By Allergen Bureau

Can Biosensors Replace ELISA For Measuring Gluten In Foods?  

Quantitative gluten testing must usually be carried out in a laboratory setting due to the use of technical equipment and reagents. Responding to a need for more simple and affordable methods, researchers have developed a gluten-sensitive colour-changing biosensor.  

The biosensor was developed to change colour in the presence of gliadin, which is one of the two main protein components of gluten. The biosensor comprises gold nanoparticles coated with aptamers, special molecules that stick to gliadin. When there is no gliadin present, the aptamers keep the nanoparticles apart, preventing them from clumping together. When gliadin is present, with the addition of sodium chloride, the nanoparticles clump together, creating a colour change. The degree of colour change is proportional to the amount of gliadin (and therefore gluten) that is present.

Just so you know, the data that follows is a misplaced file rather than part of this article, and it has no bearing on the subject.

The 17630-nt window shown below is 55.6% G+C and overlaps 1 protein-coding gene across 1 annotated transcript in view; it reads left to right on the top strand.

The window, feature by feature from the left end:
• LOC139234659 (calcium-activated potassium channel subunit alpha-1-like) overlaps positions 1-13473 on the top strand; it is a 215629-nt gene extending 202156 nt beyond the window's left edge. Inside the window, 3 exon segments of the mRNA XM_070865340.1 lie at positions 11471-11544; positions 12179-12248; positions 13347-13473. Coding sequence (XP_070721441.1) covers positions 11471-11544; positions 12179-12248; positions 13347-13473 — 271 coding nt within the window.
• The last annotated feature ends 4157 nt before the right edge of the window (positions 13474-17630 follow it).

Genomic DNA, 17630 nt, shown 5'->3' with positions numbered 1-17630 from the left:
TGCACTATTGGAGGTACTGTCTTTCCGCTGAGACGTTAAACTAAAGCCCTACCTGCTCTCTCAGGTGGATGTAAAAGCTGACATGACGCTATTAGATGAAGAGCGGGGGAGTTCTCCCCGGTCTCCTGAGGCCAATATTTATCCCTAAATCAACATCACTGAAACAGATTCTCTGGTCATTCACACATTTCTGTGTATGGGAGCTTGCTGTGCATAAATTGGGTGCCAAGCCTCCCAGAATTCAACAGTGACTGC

Under optimised conditions, the biosensor demonstrated sensitivity to the detection limit of 32.1 ng mL-1 and maintained reliable performance when applied to real foods, including gluten-free bread, cookies, and pasta.  

The study authors maintain that due to its simplicity, selectivity, speed, and cost-effectiveness, the biosensor represents a significant advancement over existing gluten detection methods. They also suggest the biosensor design could be modified to detect other food allergens or protein toxins by changing the aptamers used.  

Reference: Seung Hwan Ham et al. “A label-free aptamer-based colorimetric biosensor for rapid gliadin detection in foods: a focus on pasta, bread and cookies”. Analytical Methods, 2024. Vol. 16(3) pp 449-457. DOI: 10.1039/d3ay01695a.